Teratogenesis and the epigenetic programming of congenital defects: Why paternal exposures matter. Academic Article uri icon


  • Until recently, clinicians and researchers did not realize paternal exposures could impact child developmental outcomes. Indeed, although there is growing recognition that sperm carry a large amount of non-genomic information and that paternal stressors influence the health of the next generation, toxicologists are only now beginning to explore the role paternal exposures have in dysgenesis and the incidence of congenital malformations. In this commentary, I will briefly summarize the few studies describing congenital malformations resulting from preconception paternal stressors, argue for the theoretical expansion of teratogenic perspectives into the male preconception period, and discuss some of the challenges in this newly emerging branch of toxicology. I argue that we must consider gametes the same as any other malleable precursor cell type and recognize that environmentally-induced epigenetic changes acquired during the formation of the sperm and oocyte hold equal teratogenic potential as exposures during early development. Here, I propose the term epiteratogen to reference agents acting outside of pregnancy that, through epigenetic mechanisms, induce congenital malformations. Understanding the interactions between the environment, the essential epigenetic processes intrinsic to spermatogenesis, and their cumulative influences on embryo patterning is essential to addressing a significant blind spot in the field of developmental toxicology.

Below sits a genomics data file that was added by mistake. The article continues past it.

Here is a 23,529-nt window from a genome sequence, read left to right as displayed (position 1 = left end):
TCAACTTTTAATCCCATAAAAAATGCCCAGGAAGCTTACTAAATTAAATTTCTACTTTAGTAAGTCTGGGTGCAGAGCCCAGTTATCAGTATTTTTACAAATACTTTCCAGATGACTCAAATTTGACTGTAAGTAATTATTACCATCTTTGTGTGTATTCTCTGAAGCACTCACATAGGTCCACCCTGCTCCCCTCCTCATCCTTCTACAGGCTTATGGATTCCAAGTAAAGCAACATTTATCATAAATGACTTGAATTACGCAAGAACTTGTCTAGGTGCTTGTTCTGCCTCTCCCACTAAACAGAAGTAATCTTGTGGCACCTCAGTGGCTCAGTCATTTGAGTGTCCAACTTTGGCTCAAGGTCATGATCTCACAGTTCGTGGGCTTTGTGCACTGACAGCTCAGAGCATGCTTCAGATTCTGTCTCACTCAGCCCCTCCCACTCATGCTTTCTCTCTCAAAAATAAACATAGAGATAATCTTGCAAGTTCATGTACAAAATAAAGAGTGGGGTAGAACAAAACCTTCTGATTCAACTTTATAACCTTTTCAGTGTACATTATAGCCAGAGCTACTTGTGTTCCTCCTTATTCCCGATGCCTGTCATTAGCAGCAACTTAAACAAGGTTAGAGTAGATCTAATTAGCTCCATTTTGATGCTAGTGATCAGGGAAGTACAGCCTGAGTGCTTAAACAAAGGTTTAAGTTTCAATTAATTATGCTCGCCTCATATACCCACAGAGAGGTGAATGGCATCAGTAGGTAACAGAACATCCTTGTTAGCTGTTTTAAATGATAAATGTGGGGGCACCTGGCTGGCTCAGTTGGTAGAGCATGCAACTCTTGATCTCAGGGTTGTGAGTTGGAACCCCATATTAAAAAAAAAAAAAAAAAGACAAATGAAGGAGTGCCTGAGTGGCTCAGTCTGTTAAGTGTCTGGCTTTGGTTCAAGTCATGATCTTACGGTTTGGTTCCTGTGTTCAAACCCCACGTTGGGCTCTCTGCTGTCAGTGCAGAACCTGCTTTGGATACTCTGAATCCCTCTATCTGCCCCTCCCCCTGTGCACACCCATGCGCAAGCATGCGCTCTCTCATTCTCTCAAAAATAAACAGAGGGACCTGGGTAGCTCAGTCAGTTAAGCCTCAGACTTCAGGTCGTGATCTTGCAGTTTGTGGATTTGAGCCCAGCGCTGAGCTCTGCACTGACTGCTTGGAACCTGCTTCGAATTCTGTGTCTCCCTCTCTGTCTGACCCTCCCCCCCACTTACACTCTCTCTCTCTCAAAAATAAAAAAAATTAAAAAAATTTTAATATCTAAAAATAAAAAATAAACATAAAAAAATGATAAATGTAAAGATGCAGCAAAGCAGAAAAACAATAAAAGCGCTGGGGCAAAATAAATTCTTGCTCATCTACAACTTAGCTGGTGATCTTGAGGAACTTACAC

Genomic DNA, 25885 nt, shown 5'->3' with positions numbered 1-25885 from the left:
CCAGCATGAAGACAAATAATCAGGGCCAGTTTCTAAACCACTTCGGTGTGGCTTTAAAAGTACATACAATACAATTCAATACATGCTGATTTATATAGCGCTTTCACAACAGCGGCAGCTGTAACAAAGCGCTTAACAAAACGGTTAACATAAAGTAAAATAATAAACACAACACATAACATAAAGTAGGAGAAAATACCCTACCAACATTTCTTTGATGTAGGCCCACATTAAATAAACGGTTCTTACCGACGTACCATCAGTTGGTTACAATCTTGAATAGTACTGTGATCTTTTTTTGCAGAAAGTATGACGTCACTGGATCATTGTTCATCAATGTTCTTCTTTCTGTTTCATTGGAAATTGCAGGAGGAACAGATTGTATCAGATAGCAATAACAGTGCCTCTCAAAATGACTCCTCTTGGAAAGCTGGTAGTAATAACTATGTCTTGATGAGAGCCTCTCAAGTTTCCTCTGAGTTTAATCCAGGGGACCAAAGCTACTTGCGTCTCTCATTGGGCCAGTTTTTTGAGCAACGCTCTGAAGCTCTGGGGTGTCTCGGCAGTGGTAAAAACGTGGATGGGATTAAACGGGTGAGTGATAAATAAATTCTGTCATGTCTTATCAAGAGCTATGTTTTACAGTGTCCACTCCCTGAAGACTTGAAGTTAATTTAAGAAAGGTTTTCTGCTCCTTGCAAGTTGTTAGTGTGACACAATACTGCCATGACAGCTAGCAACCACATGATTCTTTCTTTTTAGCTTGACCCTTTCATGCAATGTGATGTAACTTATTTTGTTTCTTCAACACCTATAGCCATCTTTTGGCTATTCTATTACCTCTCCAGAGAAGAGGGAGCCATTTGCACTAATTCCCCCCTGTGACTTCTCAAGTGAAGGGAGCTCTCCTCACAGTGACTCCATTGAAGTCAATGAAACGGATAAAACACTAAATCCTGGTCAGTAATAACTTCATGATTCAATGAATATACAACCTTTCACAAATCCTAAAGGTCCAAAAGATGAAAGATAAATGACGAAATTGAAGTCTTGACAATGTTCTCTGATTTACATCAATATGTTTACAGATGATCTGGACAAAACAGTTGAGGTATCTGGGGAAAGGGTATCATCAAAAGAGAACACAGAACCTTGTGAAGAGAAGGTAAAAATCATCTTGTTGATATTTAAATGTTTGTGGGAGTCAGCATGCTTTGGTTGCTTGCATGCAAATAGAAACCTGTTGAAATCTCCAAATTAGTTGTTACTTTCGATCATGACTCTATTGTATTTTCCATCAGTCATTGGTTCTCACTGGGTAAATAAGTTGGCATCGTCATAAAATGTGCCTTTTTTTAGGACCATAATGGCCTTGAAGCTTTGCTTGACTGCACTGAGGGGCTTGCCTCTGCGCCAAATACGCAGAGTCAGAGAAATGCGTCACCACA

published proceedings

  • Birth Defects Res

author list (cited authors)

  • Golding, M. C.

complete list of authors

  • Golding, Michael C

publication date

  • July 2023